A grappler with `principles'

``I feel very strongly,'' says social philosopher Sissela Bok, about ``exemplary human lives. That doesn't mean perfect human lives but just human beings who tried harder than many others to live up to their principles.'' Humanity's ability to grapple with ``principles'' has engaged Mrs. Bok's attention for years. Her doctoral dissertation at Harvard was a study of voluntary euthanasia, and her two best-known books -- ``Lying: Moral Choice in Public and Private Life'' (1978) and ``Secrets: On the Ethics of Concealment and Revelation'' (1983) -- explore challenges arising when individuals and societies confront vexing problems of morality.

Her interest in such questions reflects her upbringing in a family where both parents were deeply involved in social causes. Her father, Gunnar Myrdal, won the Nobel Memorial Prize in Economics in 1974. Eight years later her mother, Swedish diplomat Alva Myrdal, won the Nobel Peace Prize for her work on disarmament. Mrs.Bok studied in Sweden, Switzerland, and at the Sorbonne in Paris, where she met her husband, Derek C. Bok, now president of Harvard University.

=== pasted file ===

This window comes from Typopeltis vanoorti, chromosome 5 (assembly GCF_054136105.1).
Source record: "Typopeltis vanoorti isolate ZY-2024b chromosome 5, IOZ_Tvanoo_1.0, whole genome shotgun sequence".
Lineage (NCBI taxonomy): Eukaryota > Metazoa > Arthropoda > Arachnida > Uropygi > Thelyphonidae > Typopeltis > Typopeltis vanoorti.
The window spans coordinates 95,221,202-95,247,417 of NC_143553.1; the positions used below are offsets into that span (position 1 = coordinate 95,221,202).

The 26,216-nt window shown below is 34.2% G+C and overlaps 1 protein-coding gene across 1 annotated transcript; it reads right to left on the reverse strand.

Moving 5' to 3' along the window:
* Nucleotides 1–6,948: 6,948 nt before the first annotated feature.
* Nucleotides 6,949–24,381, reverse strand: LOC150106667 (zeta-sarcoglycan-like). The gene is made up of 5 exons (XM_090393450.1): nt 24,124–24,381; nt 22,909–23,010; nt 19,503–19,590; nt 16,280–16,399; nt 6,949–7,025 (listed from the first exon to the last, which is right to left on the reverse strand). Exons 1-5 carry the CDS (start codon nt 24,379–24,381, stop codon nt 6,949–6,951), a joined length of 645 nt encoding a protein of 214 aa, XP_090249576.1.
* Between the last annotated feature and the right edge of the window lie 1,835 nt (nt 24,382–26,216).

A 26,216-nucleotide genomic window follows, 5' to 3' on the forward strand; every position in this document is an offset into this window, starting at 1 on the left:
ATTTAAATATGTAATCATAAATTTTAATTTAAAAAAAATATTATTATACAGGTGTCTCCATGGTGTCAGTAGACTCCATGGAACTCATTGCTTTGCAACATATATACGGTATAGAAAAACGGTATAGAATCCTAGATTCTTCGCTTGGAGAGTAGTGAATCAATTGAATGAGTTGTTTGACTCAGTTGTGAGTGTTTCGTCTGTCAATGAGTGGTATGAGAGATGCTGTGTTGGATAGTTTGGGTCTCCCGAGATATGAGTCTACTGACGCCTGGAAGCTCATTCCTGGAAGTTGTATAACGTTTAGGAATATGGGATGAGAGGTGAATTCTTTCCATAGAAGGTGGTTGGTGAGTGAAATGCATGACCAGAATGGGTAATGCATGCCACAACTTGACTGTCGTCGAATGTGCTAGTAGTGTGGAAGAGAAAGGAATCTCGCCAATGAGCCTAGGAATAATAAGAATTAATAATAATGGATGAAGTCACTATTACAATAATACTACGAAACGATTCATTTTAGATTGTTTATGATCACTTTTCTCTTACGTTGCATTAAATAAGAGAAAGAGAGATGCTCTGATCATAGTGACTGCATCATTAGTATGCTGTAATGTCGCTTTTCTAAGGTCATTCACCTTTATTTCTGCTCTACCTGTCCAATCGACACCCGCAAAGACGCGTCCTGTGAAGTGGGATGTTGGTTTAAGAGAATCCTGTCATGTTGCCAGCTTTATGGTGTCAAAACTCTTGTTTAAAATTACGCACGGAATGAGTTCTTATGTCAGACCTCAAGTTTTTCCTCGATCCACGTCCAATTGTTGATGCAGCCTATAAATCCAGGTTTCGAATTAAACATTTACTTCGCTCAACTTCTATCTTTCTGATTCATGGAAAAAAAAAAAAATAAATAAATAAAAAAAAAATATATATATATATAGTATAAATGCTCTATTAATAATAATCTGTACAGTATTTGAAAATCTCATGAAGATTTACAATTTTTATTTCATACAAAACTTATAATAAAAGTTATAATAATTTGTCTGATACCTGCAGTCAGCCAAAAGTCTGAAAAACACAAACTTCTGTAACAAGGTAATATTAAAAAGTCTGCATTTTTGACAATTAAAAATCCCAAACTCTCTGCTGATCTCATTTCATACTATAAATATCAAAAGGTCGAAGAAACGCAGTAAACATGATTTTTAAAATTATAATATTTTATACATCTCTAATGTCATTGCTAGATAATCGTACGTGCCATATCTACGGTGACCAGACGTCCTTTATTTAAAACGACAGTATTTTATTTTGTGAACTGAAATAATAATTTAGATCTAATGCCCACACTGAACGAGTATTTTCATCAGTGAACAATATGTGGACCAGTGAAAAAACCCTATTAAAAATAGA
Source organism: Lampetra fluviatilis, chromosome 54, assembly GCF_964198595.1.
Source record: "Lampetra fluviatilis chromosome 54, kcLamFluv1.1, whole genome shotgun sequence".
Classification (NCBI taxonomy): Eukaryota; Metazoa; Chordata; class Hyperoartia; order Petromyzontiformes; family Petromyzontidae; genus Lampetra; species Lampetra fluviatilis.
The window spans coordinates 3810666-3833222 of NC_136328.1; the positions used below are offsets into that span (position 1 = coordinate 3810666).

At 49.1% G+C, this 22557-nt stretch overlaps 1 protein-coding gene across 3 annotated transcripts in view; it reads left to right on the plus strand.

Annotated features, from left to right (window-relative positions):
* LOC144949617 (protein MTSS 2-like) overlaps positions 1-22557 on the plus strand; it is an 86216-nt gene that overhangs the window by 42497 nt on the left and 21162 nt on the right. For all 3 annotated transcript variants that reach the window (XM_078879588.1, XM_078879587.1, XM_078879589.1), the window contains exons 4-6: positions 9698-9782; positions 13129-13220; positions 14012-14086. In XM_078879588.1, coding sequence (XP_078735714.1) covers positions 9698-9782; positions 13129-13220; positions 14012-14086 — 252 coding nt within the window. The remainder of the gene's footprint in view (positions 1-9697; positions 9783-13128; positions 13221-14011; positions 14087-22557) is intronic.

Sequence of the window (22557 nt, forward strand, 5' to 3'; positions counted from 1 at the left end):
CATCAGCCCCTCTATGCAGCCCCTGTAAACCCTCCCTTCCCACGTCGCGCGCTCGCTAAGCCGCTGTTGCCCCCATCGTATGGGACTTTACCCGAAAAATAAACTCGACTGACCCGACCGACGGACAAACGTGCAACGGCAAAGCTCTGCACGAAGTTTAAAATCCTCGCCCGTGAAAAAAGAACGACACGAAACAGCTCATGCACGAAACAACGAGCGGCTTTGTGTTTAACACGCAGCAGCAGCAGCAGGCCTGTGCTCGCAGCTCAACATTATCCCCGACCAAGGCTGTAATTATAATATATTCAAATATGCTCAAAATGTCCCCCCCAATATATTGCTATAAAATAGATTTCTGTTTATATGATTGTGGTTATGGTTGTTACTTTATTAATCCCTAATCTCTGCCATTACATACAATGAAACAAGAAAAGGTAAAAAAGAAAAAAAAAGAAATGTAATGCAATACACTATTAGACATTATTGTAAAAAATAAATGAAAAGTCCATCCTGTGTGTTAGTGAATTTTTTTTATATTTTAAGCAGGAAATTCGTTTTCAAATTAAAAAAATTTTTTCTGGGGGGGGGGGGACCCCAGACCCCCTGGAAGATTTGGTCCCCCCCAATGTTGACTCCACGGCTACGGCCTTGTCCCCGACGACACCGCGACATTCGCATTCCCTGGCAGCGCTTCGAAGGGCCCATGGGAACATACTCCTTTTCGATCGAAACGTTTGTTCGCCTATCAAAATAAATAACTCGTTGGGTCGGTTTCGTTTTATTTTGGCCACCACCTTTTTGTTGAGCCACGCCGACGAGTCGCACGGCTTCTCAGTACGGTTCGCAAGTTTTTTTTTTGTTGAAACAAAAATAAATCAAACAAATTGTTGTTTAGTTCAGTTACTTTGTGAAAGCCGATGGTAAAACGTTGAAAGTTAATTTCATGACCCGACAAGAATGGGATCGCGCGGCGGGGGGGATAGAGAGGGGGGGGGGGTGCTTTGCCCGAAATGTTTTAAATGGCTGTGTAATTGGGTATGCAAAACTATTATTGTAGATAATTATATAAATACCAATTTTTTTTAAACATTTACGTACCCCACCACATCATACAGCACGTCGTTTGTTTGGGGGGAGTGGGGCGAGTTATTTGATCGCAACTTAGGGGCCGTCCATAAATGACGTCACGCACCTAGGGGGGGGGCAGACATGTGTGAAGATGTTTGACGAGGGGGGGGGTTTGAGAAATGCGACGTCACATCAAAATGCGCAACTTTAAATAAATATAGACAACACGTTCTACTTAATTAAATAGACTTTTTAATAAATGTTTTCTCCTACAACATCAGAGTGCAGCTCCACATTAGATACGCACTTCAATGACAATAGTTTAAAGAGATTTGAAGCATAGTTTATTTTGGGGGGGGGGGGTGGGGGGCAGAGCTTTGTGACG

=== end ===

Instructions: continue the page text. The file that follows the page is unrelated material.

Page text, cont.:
Mrs. Bok, who has taught courses in ethics at the Harvard Medical School and John F. Kennedy School of Government, teaches courses in humanities and ethics at Brandeis University. She is completing a book based on her series of lectures on ``Human Values and the Threat of War'' for the Erikson Center at the Cambridge Hospital in Cambridge, Mass.

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